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Fall for it all: Oma’s end-of-summer gardening tips.

Late Summer Gardening Tips

How to prepare your garden before winter with these helpful late summer gardening tips.

The end of summer doesn’t mean the end of the gardening season. There are still plenty of productive and enjoyable things you can do this fall. Whether planting new bulbs, shrubs, and saplings, harvesting winter-proof vegetables, or sharpening those blades and getting reorganized, there’s no better time to get outdoors and get growing.

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Veg out this fall.

Even when temperatures dip down to 25 degrees, spinach, kale, leeks, and broccoli are some nutritious and delicious options that can withstand light frost. Even cabbage, which is high in beta-carotene, vitamins C and K and fiber, is a prime choice for your garden—and your next Oktoberfest celebration! Sauerkraut anyone?

Thank you very mulch.

Your garden will certainly appreciate a little mulching to help maintain its soil quality. Use grass clippings, leaves, straw, and even weeds (as long as those nagging plants have no seeds.) Mulch is also a great way to protect your perennials from frost after the ground freezes.

What’s the deal?

Many garden centers and nurseries offer significant discounts on gardening tools, plants, and seeds this time of year. Take advantage of their unsold stock and replenish your own with savings that are sure to pay dividends next spring. Keep seeds fresh by placing them in the freezer. And house your discounted seedlings indoors until the warmer weather arrives.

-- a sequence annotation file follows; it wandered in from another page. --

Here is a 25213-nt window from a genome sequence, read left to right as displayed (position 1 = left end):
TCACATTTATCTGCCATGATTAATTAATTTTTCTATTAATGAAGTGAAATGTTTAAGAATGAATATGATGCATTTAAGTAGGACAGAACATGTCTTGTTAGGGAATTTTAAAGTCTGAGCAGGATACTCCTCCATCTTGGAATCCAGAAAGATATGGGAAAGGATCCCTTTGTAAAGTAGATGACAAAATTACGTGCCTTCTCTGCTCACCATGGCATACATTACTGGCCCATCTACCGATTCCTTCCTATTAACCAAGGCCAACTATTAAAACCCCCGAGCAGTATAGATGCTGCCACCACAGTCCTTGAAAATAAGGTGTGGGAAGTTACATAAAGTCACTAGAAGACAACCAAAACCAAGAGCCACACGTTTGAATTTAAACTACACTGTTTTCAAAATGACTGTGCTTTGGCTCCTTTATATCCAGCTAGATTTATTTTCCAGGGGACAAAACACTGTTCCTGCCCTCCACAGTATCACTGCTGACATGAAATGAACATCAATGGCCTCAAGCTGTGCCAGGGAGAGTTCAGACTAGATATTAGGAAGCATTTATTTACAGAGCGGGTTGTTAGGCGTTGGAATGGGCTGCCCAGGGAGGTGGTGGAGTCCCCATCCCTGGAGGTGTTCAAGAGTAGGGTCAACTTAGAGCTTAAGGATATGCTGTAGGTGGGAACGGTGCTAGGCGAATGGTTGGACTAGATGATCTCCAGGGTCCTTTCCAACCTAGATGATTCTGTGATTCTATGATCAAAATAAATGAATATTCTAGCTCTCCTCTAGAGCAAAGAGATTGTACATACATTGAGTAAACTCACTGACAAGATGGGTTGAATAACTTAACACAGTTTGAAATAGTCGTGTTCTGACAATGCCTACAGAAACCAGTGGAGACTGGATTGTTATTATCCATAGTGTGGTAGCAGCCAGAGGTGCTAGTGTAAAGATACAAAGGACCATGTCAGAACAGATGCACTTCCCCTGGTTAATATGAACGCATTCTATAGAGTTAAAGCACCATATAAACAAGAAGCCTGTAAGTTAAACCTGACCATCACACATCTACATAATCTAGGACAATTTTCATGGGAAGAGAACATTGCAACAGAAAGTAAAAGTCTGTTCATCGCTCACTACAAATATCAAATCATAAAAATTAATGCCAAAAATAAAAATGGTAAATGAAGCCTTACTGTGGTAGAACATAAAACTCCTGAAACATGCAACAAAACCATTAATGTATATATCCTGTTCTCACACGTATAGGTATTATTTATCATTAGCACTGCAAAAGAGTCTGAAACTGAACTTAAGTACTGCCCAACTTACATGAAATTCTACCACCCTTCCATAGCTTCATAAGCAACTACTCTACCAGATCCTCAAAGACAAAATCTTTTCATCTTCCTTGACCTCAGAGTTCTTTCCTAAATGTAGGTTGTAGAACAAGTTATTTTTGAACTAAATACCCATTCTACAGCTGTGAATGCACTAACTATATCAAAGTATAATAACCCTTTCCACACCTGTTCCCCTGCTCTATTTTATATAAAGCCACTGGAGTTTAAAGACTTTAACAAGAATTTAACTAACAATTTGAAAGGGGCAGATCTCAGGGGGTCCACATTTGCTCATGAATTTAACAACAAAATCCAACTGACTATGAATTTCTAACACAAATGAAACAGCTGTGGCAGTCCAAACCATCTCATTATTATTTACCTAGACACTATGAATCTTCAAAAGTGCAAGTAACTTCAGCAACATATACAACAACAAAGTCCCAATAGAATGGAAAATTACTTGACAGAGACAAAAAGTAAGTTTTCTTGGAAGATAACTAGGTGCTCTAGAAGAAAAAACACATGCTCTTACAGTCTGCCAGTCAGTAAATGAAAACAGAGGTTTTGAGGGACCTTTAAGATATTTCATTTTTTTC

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Divide and conquer.

Fall is prime time for revitalizing your perennials. Some larger perennials just aren’t as productive, so start dividing them by digging up the plants at the drip line and slicing them down the center. When you replant, spread them out evenly—choosing the healthiest plants first. Keep them watered, but don’t over do it. Repeat the same process in the spring for those perennials that bloom in late summer or early fall.

Change your bulbs.

A little effort in the fall will bring colorful rewards next spring. Crocuses, daffodils, tulips, irises, and hyacinths, are just a few spring-blooming bulbs you may want to consider. Plant them root-end down in a sunny location with decent drainage. Be sure to water them regularly throughout the season and add some protective mulch when the ground freezes. (PS: Fall is also a great time to plant trees and shrubs—hurry, before the first frost!)

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